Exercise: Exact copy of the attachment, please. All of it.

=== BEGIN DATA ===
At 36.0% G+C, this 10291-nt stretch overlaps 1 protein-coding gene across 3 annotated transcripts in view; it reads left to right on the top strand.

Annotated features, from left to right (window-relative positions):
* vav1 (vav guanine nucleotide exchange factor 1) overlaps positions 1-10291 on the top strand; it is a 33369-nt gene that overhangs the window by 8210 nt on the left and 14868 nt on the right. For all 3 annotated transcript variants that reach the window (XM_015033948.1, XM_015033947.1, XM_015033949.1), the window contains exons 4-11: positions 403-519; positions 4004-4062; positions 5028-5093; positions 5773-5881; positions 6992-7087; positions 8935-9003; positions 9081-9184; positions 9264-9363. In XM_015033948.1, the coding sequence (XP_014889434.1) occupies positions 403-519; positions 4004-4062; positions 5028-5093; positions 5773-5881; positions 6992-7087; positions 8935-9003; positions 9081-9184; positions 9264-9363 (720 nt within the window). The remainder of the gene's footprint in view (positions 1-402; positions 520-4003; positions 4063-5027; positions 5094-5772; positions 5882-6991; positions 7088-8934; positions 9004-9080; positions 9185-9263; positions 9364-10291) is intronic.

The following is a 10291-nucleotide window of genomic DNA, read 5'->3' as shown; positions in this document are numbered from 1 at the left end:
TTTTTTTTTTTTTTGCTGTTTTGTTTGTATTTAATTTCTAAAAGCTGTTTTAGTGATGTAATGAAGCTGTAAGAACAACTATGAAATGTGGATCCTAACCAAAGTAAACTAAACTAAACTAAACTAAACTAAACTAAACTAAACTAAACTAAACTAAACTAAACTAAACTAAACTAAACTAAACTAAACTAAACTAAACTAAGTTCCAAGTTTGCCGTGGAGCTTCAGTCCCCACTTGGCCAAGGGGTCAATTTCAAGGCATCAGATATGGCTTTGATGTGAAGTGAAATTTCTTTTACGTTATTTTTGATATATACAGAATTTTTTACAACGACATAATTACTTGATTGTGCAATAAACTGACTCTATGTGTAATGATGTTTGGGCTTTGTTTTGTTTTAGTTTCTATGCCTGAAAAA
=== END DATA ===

At 36.0% G+C, this 10291-nt stretch overlaps 1 protein-coding gene across 3 annotated transcripts in view; it reads left to right on the top strand.

Annotated features, from left to right (window-relative positions):
* vav1 (vav guanine nucleotide exchange factor 1) overlaps positions 1-10291 on the top strand; it is a 33369-nt gene that overhangs the window by 8210 nt on the left and 14868 nt on the right. For all 3 annotated transcript variants that reach the window (XM_015033948.1, XM_015033947.1, XM_015033949.1), the window contains exons 4-11: positions 403-519; positions 4004-4062; positions 5028-5093; positions 5773-5881; positions 6992-7087; positions 8935-9003; positions 9081-9184; positions 9264-9363. In XM_015033948.1, the coding sequence (XP_014889434.1) occupies positions 403-519; positions 4004-4062; positions 5028-5093; positions 5773-5881; positions 6992-7087; positions 8935-9003; positions 9081-9184; positions 9264-9363 (720 nt within the window). The remainder of the gene's footprint in view (positions 1-402; positions 520-4003; positions 4063-5027; positions 5094-5772; positions 5882-6991; positions 7088-8934; positions 9004-9080; positions 9185-9263; positions 9364-10291) is intronic.

The following is a 10291-nucleotide window of genomic DNA, read 5'->3' as shown; positions in this document are numbered from 1 at the left end:
TTTTTTTTTTTTTTGCTGTTTTGTTTGTATTTAATTTCTAAAAGCTGTTTTAGTGATGTAATGAAGCTGTAAGAACAACTATGAAATGTGGATCCTAACCAAAGTAAACTAAACTAAACTAAACTAAACTAAACTAAACTAAACTAAACTAAACTAAACTAAACTAAACTAAACTAAACTAAACTAAACTAAACTAAACTAAGTTCCAAGTTTGCCGTGGAGCTTCAGTCCCCACTTGGCCAAGGGGTCAATTTCAAGGCATCAGATATGGCTTTGATGTGAAGTGAAATTTCTTTTACGTTATTTTTGATATATACAGAATTTTTTACAACGACATAATTACTTGATTGTGCAATAAACTGACTCTATGTGTAATGATGTTTGGGCTTTGTTTTGTTTTAGTTTCTATGCCTGAAAAA